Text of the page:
First Published March 2016
HEART OF A POET, VOICE OF A LEADER
As you’ll all know, we’ve just had a general election. And possibly, just the first of the year, depending on what happens over the next few weeks and months. Looking back over all of the coverage, be it on tv, radio or in print, I can’t remember the arts having been mentioned in any substantive or passionate way by any candidate from any party, in any context. Now granted, there are many issues of a more serious and pressing nature which should rightly and justifiably be the main sources of concern for our legislators. But I believe it’s also important to acknowledge and respect the vital role the arts has always played in our country’s past,continues to play in our present, and should play in our future, also.
Great songwriting can come from both the art of the craft, and from the heart of the writer. You can hear how a great song has been crafted together. But when it comes from the heart of the writer, you know because that’s where you feel it, too. Right in your heart. Johnny Duhan, in my opinion, is possibly the finest ‘heart-writer’ of songs that Ireland has ever known. With the heart of a poet, Johnny speaks with the voice of a leader, especially when it comes to the subject of radio airplay for Irish artists in Ireland. I had the pleasure of chatting with Johnny again recently, and I put it to him that my observations around the general election may be part of the reason why so few Irish artists actually get airplay in Ireland? That the arts, although highly praised by official Ireland, in reality, are all too often much overlooked?
“Tony, great first question. For the past few days I’ve been on tenterhooks while Willie Penrose was confined to his tomb-like position of not knowing if he was going to make it back from the dead and gain his place in the Dail. Though I have no affiliation with the Labour Party, I have a deep respect for Willie, as he has been totally behind the campaign to achieve legislative change to introduce a quota of Irish music for Irish radio. Just before Christmas, Willie managed to get a private members Bill seeking to introduce legislation to enact an amendment to the Broadcasting Act through the first stage of the Dail, with the support of Francis Fitzgerald. Hopefully, when this Bill comes up for discussion in the Dail at the next stage, it will be successful. Willie has generously acknowledged that a series of articles that I wrote for the Sunday Independent motivated him to take up this just cause.”
Johnny has been part of a small group who have been lobbying for change on this matter for some time now. When he thinks of the many short and long-term benefits of having more Irish artists on the radio, benefits which seem so obvious, how does he deal with the frustration of having to be in a fight that shouldn’t have to happen at all?
“How do I feel about the present state of Irish broadcasting? In a word: FRUSTRATED. A quota set in legislation is essential. In France, where they’ve had a quota for the past 30 years, the French government not only insist that radio stations play 40% French music, but they also support French musicians in lots of other ways, including financial support. It’s one of the great scandals of our time that successive Irish governments have completely ignored Irish musicians and Irish music, of all categories. But hopefully, when Willie Penrose’s Bill comes up for discussion in the Dail, politicians from all parties and independents will get behind this initiative and make the change that is essential to bring back a steady flow of Irish music of all types back onto our airwaves.”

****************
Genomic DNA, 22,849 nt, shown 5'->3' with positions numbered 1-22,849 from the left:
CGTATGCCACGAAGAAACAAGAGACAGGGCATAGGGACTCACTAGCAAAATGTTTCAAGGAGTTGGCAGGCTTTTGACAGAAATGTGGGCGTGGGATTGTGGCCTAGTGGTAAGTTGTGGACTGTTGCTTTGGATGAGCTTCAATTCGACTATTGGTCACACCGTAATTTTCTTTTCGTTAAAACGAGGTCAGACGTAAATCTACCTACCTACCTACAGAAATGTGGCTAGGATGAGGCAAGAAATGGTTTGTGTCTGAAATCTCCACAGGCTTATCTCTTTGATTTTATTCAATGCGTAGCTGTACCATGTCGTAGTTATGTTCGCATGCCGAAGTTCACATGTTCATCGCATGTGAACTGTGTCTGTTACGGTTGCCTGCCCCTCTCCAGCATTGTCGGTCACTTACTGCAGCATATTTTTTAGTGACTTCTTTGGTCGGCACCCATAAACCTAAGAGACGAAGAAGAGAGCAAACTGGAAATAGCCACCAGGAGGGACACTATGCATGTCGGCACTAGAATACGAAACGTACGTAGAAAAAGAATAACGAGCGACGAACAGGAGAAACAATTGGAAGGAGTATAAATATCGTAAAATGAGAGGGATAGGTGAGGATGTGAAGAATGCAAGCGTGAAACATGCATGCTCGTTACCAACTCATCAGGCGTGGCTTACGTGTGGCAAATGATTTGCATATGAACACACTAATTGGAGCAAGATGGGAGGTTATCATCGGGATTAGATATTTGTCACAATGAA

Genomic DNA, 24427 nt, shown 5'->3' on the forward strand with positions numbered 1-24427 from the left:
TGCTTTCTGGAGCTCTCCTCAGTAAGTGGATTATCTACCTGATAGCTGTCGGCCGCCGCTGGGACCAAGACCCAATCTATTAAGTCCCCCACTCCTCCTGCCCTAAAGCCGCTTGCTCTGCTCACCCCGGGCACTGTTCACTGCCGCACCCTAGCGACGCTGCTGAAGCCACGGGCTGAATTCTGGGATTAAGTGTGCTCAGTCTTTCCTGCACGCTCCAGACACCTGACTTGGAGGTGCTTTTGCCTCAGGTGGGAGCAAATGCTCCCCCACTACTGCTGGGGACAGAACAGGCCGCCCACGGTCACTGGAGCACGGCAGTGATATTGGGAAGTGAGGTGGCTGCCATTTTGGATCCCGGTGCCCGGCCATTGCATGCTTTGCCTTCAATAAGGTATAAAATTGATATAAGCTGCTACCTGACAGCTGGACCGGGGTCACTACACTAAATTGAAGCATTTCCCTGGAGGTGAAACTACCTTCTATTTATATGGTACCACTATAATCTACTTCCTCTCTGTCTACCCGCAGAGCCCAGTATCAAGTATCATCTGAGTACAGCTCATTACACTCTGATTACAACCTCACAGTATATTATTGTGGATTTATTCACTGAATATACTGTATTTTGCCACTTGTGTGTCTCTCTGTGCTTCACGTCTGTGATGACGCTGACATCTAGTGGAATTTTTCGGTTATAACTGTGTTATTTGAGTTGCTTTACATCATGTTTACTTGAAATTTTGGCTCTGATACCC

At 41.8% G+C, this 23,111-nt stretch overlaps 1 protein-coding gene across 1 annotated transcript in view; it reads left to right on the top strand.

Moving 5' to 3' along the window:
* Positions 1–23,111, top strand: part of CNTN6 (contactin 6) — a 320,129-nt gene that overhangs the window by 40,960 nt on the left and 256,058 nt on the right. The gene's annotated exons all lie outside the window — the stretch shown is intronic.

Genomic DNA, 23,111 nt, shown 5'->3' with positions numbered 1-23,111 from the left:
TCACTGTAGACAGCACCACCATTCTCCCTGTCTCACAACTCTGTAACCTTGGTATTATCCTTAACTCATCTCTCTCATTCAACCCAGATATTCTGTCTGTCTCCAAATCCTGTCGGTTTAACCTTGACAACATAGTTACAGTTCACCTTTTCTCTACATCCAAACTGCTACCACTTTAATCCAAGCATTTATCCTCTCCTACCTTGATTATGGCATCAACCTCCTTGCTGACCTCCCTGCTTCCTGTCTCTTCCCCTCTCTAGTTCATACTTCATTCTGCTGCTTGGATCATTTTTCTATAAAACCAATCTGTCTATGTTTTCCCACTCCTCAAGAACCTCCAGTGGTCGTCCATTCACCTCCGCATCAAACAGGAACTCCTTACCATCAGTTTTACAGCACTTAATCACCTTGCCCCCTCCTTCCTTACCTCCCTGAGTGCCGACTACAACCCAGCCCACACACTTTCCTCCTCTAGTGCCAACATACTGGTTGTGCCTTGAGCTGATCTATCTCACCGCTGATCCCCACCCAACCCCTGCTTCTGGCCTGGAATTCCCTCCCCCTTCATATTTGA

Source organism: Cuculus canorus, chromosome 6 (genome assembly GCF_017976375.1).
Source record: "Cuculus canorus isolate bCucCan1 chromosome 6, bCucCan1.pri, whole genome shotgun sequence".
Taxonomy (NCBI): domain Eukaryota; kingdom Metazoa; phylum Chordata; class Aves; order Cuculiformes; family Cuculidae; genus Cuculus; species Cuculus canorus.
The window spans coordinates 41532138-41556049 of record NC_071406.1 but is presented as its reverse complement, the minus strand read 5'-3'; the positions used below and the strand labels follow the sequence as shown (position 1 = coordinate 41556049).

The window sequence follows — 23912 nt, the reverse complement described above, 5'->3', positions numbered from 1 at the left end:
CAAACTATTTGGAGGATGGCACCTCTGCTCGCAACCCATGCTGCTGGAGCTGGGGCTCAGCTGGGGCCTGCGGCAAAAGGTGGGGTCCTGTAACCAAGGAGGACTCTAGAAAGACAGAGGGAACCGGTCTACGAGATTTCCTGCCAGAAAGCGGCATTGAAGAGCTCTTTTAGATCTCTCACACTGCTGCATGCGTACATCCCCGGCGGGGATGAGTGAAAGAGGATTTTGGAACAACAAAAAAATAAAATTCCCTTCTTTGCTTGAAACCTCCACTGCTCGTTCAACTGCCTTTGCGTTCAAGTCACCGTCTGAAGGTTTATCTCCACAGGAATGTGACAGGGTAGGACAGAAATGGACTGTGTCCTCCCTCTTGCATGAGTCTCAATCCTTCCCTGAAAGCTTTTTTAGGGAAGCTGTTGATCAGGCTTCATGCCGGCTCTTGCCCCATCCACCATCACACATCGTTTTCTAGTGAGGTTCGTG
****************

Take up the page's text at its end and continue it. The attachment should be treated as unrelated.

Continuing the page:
Johnny decided not to send his ‘Highlights’ album to independent stations in Ireland and I wondered if that, in some ways, was a sort of a calculated risk, to an extent? In that, if he didn’t send it, someone could make the argument about stations not being able to play what they don’t have. But on the other hand, albums cost money to record, manufacture and distribute. So by not sending that album out, you were actually being more prudent with your finances. I asked Johnny if I was close to correct or way, way off the mark?
“Off the mark this time, Tony. I did it out of a sense of frustration. Most stations have been excluding my work – and the work of countless other Irish musical artists – from their playlist for years anyway. I did send copies to a few long-time supporters in regional stations, and I continue to be grateful to them for playing my songs. But it’s not just about me. It’s about the broad picture which has been tainted for a long time. And on reflection, I see that the main problem is that we need to enact legislation to make a level playing field for all the broadcasters. The aspirational appeal to the stations to be patriotic and support local home talent has failed, mainly because some stations don’t abide by the principle. Some of the Dublin stations don’t care a damn about any form of Irish music. The Broadcasting Authority are hampered because they have no teeth. We need a law to compel all the stations to work by the same rule book. Simple as that.”